Fakery & Deceit - Is Digital Advertising about as useful… | ...Gasp!

Fakery & Deceit

Is Digital Advertising about as useful as a poster for a pantomime in Spring?

The Blogfather concludes his Digital Advertising Trilogy, writes a bit of fake news, and encounters a pantomime in Spring.

Yet Bob Hoffman believes there is a bigger issue: the prevalence of one, large fantasy “that people would want to interact with online advertising” in the first place.

I found myself all of a quandary with the subject for this week’s blog. Akin to Peter Jackson, who must have wondered if there was really enough source material to stretch The Hobbit out to three movies (before the $ signs said ‘yes, Peter’), I likewise pondered whether I could write again on digital advertising, having recently blogged on signalling and context, all with an undercurrent of online ad-bashing.

But as the Google ad scandal escalates, and as the great Bob Hoffman persists like an articulate dog with a bone in his delightful, lid-lifting blogs on the subject, it’s clear that the topic is still all the rage.

It’s a case of take your pick in terms of the scandals on offer with Google. On YouTube, they just don’t seem to be able to stop brands’ ads appearing alongside inappropriate content. Trust has been well and truly lost, so YouTube have turned to third parties for help. Omnicom has waded into the situation, sifting through hundreds of thousands of YouTube videos on a daily basis to ensure they are safe for its advertisers to appear in context with.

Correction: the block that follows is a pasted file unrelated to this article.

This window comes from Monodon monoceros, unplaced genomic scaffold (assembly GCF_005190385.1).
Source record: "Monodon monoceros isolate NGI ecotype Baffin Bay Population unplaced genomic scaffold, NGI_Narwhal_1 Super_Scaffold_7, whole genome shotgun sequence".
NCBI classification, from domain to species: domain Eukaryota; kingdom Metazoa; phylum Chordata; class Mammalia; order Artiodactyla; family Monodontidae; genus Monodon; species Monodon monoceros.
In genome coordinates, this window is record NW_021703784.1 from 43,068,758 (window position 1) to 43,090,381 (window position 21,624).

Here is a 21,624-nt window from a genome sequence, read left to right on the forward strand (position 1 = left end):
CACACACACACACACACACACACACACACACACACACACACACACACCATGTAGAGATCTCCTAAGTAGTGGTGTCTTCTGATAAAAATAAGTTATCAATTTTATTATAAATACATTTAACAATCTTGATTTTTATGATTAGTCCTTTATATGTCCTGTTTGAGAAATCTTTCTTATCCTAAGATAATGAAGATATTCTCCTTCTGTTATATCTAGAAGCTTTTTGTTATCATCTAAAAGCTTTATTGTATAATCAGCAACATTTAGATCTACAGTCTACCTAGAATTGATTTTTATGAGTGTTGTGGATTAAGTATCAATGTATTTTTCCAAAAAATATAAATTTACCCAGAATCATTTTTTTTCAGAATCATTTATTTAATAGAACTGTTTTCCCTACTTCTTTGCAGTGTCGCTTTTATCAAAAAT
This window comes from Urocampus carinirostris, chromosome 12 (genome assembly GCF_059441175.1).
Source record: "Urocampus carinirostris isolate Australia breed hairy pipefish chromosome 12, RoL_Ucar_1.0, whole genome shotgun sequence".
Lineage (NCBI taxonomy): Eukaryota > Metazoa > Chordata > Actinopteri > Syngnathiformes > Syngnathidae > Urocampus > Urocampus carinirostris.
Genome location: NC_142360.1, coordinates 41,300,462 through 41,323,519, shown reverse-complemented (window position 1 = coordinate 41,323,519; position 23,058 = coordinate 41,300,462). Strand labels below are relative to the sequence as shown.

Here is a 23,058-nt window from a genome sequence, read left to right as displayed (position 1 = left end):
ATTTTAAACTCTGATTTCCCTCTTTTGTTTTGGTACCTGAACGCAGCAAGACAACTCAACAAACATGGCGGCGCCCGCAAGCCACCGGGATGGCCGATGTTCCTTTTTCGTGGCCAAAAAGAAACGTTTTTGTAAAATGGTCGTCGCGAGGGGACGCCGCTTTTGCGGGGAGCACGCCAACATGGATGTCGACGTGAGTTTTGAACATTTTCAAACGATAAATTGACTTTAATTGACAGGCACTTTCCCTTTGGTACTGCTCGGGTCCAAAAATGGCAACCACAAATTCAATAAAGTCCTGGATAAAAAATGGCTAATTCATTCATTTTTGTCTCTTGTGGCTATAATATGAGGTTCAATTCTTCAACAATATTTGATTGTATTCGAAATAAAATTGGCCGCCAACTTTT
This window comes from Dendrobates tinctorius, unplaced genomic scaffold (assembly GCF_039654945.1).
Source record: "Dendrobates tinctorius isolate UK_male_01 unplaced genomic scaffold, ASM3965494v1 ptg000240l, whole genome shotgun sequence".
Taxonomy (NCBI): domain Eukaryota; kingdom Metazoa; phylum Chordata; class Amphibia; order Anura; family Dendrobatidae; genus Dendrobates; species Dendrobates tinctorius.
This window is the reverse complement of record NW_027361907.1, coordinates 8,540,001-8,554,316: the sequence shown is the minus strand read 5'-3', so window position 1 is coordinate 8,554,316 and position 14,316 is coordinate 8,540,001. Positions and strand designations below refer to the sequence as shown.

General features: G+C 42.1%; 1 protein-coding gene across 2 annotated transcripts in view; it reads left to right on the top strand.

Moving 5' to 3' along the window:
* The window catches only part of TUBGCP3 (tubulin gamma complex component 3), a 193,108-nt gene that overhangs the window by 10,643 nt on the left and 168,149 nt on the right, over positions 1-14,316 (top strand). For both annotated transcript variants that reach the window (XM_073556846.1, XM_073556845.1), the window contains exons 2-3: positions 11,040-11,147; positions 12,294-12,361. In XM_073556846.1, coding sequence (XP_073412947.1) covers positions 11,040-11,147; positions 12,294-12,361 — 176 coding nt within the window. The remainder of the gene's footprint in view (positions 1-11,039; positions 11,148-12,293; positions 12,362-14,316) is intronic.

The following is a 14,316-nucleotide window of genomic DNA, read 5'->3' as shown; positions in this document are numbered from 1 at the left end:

Google has also tweaked its auction and removed ‘Last Look’ (where its own exchange can bid last and thus outbid the rest), so it no longer favours its own bids over the competition.

Yet Bob Hoffman believes there is a bigger issue: the prevalence of one, large fantasy “that people would want to interact with online advertising” in the first place.

It’s hard to disagree with this, in principle. It’s questionable how many people truly interact with online ads. What is a Facebook Impression truly worth? Facebook tell you that the cost per 1000 Impressions is £1.49p or similar. It’s such a good ratio, it must be good value, right?

In Dave Trott’s most recent blog, on the subject of digital advertising and entitled The Chairman’s Wife Syndrome, he states that, “the Internet Advertising Bureau standard for viewability is this: 50% of the pixels visible for one second.”

His point is that the great creative and resource put into your ad can be undermined by the poor context it appears in; in this case being scrolled over in a par sec by a disinterested consumer. This doesn’t sound particularly like good value. However, there is even worse value out there to be had. To be fair to Facebook, they have become more transparent about their myriad of metrics in recent months however, the result of this transparency is the revealing of some rather embarrassingly meaningless metrics.

Andrew Bosworth, Facebook’s vice-president of ads, revealed that they count an impression as, "more than zero pixels onscreen for more than zero seconds."